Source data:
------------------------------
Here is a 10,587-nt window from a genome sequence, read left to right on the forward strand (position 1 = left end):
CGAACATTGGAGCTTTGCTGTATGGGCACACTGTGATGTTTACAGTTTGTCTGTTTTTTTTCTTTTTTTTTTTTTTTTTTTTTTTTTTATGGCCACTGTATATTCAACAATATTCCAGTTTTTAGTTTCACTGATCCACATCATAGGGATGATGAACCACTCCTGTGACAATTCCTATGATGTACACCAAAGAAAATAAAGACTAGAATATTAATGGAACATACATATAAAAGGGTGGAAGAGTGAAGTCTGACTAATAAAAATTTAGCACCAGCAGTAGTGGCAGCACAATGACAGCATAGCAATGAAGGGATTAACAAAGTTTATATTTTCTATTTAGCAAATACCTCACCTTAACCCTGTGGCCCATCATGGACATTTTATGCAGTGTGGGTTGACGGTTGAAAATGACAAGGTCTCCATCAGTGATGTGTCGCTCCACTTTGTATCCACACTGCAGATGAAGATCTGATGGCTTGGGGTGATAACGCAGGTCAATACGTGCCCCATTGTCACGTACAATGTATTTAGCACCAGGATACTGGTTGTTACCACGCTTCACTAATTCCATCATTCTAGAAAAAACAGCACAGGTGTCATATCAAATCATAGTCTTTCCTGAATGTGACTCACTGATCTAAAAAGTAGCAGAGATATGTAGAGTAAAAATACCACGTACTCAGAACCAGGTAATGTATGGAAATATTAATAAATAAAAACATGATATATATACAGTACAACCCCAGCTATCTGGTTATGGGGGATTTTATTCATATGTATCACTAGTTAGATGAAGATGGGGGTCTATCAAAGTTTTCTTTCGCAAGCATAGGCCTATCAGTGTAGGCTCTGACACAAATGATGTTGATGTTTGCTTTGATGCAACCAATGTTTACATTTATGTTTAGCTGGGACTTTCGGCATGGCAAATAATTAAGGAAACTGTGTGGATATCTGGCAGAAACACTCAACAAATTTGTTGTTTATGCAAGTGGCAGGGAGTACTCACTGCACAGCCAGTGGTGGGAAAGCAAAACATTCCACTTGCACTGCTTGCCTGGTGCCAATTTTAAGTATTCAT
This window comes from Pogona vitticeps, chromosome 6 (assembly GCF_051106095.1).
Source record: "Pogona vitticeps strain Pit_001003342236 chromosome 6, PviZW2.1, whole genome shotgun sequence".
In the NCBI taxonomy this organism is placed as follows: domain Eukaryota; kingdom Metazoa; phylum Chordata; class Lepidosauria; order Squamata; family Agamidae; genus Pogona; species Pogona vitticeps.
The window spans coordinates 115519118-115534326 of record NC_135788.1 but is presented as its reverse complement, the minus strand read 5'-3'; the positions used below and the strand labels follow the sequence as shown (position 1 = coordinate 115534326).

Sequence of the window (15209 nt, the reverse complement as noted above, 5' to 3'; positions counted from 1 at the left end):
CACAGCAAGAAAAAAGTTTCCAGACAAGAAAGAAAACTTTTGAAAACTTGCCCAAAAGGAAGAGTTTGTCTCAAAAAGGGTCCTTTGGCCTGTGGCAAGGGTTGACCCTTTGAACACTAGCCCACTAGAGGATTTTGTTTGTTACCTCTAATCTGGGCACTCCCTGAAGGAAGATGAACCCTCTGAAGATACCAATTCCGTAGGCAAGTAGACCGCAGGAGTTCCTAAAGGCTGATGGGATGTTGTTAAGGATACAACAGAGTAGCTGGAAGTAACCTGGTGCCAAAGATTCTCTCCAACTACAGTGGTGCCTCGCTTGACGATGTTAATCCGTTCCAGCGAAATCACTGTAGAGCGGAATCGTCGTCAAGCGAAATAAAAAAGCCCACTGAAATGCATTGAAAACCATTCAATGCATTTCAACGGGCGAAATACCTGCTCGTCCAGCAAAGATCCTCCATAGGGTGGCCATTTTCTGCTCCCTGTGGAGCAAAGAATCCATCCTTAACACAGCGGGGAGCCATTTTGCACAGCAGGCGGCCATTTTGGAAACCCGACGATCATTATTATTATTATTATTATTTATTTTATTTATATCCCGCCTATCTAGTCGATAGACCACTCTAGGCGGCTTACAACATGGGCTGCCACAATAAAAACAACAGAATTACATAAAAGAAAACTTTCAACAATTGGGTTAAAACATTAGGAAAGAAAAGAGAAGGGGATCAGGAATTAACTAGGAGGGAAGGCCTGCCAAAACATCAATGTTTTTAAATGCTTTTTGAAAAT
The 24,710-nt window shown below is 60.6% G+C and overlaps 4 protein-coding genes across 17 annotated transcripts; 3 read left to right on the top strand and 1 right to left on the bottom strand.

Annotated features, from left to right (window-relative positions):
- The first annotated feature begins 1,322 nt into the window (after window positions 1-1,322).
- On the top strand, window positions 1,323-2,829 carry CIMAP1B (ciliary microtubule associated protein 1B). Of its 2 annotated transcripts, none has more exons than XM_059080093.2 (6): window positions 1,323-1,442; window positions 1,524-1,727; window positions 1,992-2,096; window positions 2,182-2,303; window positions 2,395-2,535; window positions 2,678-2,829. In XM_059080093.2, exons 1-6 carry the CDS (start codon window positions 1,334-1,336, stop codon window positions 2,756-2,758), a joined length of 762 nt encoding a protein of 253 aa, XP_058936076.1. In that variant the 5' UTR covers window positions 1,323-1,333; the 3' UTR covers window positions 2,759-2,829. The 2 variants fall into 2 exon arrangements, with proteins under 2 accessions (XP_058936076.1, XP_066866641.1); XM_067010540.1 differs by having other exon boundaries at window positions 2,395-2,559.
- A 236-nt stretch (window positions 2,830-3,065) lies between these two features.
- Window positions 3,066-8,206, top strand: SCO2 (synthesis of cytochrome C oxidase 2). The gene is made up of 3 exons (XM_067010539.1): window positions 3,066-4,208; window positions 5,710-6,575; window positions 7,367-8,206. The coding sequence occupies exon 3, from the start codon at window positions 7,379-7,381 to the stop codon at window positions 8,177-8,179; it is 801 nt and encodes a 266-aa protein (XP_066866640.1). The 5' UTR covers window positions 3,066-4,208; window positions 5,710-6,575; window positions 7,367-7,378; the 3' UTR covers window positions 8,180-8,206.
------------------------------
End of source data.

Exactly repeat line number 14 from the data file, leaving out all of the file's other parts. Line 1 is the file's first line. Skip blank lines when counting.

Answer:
- Window positions 3,066-8,206, top strand: SCO2 (synthesis of cytochrome C oxidase 2). The gene is made up of 3 exons (XM_067010539.1): window positions 3,066-4,208; window positions 5,710-6,575; window positions 7,367-8,206. The coding sequence occupies exon 3, from the start codon at window positions 7,379-7,381 to the stop codon at window positions 8,177-8,179; it is 801 nt and encodes a 266-aa protein (XP_066866640.1). The 5' UTR covers window positions 3,066-4,208; window positions 5,710-6,575; window positions 7,367-7,378; the 3' UTR covers window positions 8,180-8,206.